One of the must visit places for every single beer lover, at least once in a lifetime. The tour of the brewery is not so interesting, but you can see historical sites, as the main gate, the railroad station where they got the barley, the historic brewing facilities and, of course, the beer cellars, where the most interesting part takes place: there you can taste the amazing unfiltered and unpasteurised Pilsner Urquell. It is worthy only because of this. If you are in Prague for some days this is a visit you must consider.
I was there in February 2012. A friend and me were driving to Slovakia and we stopped in Plzen unexpectedly. After finding the brewery we were told the tour already left but thanks to the kind girls behind the desk we could catch up with the group. The tour guide is a Czech but he lived in the States for a while. His English was excellent and he had a lot of knowledge about beer. He’d gladly answer any questions asked, even annoying questions about the SAB Miller thingie. Very impressive tour, especially the cellar part I won’t forget. Got to drink the real Plzensky Prazdroj from the barrel in the cellars, it’s as good as a pilsner style could get.
After the tour we were hanging around a bit in the main building as we were freezing our asses off in the cellar and outside (-17 celsuis on that day). We noticed an event going on and upon asking it was told it’s only for the families who were originally involved in the brewery. Like an annual reunion. We didn’t have an invitation. We wanted to join the party.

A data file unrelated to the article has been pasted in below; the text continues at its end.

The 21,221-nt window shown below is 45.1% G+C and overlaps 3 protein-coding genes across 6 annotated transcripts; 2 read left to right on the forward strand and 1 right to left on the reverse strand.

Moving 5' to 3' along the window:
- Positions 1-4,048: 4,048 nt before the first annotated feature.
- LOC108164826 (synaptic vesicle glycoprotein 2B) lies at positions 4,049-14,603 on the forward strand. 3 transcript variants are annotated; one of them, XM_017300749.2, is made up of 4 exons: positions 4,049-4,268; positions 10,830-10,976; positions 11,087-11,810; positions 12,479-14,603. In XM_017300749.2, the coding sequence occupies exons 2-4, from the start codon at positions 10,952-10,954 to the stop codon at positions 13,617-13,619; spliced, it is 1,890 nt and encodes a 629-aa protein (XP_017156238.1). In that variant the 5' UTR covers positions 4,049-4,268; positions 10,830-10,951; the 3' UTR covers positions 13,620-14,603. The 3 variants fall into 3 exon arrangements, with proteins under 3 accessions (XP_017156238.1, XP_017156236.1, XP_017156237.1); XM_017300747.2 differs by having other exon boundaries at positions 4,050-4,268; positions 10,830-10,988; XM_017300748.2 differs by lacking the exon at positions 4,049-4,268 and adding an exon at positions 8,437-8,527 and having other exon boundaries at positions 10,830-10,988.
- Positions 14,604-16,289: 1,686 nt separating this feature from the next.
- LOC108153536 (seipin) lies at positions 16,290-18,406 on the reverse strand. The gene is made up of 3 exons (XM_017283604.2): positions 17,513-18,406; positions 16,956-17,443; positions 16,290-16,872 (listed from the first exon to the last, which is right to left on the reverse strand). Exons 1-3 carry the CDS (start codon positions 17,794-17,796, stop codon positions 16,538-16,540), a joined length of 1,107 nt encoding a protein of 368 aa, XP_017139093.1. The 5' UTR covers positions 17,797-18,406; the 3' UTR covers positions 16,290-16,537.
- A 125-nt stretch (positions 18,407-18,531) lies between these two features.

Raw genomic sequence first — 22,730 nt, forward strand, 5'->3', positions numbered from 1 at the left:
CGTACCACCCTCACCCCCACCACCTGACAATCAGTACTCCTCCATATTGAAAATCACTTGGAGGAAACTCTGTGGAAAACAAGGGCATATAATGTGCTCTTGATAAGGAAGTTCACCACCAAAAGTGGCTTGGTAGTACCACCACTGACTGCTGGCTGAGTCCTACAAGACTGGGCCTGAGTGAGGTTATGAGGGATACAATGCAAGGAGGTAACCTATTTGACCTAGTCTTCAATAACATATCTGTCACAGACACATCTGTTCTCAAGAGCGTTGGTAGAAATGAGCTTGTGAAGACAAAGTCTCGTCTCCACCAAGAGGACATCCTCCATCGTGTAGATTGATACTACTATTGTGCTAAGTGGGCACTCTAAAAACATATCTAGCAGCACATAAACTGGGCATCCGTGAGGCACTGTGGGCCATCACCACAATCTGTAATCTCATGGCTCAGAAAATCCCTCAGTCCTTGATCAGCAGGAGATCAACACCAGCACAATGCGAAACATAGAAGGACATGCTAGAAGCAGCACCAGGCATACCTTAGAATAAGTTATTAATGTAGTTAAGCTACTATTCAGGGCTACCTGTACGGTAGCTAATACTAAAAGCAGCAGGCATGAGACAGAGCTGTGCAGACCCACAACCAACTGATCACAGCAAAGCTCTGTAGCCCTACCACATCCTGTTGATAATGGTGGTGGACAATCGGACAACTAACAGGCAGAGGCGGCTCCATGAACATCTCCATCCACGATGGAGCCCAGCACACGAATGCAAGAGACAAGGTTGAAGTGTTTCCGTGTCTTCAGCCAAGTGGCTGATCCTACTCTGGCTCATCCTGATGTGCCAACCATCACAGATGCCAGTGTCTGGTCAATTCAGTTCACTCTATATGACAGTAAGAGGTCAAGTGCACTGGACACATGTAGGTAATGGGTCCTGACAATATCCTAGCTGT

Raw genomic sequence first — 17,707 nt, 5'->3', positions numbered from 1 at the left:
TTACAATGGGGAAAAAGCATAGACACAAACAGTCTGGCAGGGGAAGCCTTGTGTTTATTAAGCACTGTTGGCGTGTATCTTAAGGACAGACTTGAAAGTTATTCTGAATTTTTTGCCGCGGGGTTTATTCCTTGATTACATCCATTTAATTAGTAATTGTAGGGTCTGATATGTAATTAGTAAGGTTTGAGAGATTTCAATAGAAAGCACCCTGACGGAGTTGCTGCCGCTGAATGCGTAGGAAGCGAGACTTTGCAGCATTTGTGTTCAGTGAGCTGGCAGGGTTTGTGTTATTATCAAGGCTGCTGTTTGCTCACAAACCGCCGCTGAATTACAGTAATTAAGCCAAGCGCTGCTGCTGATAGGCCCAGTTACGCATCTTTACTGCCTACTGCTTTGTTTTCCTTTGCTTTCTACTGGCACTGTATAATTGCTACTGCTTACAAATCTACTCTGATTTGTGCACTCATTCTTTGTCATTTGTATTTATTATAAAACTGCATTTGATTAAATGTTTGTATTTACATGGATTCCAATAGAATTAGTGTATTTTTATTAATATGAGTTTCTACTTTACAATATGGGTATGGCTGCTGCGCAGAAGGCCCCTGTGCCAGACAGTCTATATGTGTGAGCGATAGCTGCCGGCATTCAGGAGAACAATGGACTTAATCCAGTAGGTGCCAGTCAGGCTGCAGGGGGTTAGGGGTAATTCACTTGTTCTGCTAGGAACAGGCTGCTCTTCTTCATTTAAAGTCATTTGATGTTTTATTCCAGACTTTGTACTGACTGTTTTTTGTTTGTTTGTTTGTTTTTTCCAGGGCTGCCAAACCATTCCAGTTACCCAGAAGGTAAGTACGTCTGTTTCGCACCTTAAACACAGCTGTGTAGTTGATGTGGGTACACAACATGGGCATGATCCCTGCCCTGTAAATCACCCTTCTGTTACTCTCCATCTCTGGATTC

After having a few Westvleteren and a nice Struise Double Black we brought from our own cellar, we had the guts to return to the car, suit up and head back to the main building. After about 15 minutes we managed to sneak in to the party area. The thing is that Czech people are genuinly nice and as long as you move to another table every 15 minutes, nobody seemed to mind we were obviously uninvited. We had some great food there, met some funny people, enjoyed a few gigs, practised Czech like never before, and most of all drank free Plzensky until our liver shrunk to nearly nothing. We’re even on the ’family’ picture which was taken in the end. Czech people, Plzensky Prazdroj, I love you!
The tour is pretty commercial and slightly over egging the SAB Miller element of this historic brewery. The reason everyone comes here is to sample the traditionally brewed Plzensky Prazdroj which has been fermented in open oak vats and matured in massive oak barrels. It is the only place in the world you can get it and it is sensational. Nothing like even the excellent Kvasnicove or the solid unpasteurised version served in tankovna pubs. A wonderful fresh hop aroma, soft carbonation and malt heart it makes a mockery of progress - why is all pilsner beer brewed like this. Or why can they not sell it at the brewery?
If you are feeling cheeky, sneak away from your tour group as you are leaving the cellars and another group is coming in to get seconds.
We went on a Czech language tour of the brewery and despite not understanding a single word, this was amazing. The Pilsner Urquell Kvasnicový straight from the wooden barrel was worth the price of admission. Would I do this again? Absolutely.